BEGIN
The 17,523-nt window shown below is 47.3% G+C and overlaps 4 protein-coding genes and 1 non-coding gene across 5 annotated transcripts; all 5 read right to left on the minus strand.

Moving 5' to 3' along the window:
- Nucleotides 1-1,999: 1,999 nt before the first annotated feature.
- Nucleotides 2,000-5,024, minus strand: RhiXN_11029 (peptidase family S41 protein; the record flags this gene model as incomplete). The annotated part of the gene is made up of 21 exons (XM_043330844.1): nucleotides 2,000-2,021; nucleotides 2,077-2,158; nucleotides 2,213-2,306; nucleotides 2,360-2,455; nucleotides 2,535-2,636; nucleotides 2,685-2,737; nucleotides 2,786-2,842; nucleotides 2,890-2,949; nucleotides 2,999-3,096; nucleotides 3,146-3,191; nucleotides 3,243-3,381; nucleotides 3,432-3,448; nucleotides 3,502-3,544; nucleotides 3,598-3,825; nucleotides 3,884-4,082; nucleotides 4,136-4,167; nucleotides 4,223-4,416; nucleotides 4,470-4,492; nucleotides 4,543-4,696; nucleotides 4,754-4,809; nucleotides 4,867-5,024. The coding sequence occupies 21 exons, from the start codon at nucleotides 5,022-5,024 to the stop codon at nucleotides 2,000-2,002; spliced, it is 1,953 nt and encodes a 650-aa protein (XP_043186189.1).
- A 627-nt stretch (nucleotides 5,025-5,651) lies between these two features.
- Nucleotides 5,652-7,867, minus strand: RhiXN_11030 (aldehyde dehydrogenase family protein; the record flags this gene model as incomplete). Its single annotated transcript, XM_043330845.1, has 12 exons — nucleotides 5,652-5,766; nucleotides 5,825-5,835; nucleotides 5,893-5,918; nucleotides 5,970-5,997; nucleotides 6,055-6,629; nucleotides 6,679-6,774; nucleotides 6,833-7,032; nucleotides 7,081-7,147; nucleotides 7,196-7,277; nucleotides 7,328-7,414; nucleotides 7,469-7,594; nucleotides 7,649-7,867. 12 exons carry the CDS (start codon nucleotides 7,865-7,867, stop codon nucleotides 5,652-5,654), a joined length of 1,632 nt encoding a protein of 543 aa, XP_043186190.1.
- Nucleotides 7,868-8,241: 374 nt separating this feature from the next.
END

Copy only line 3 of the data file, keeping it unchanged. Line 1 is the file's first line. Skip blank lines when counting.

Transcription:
- Nucleotides 1-1,999: 1,999 nt before the first annotated feature.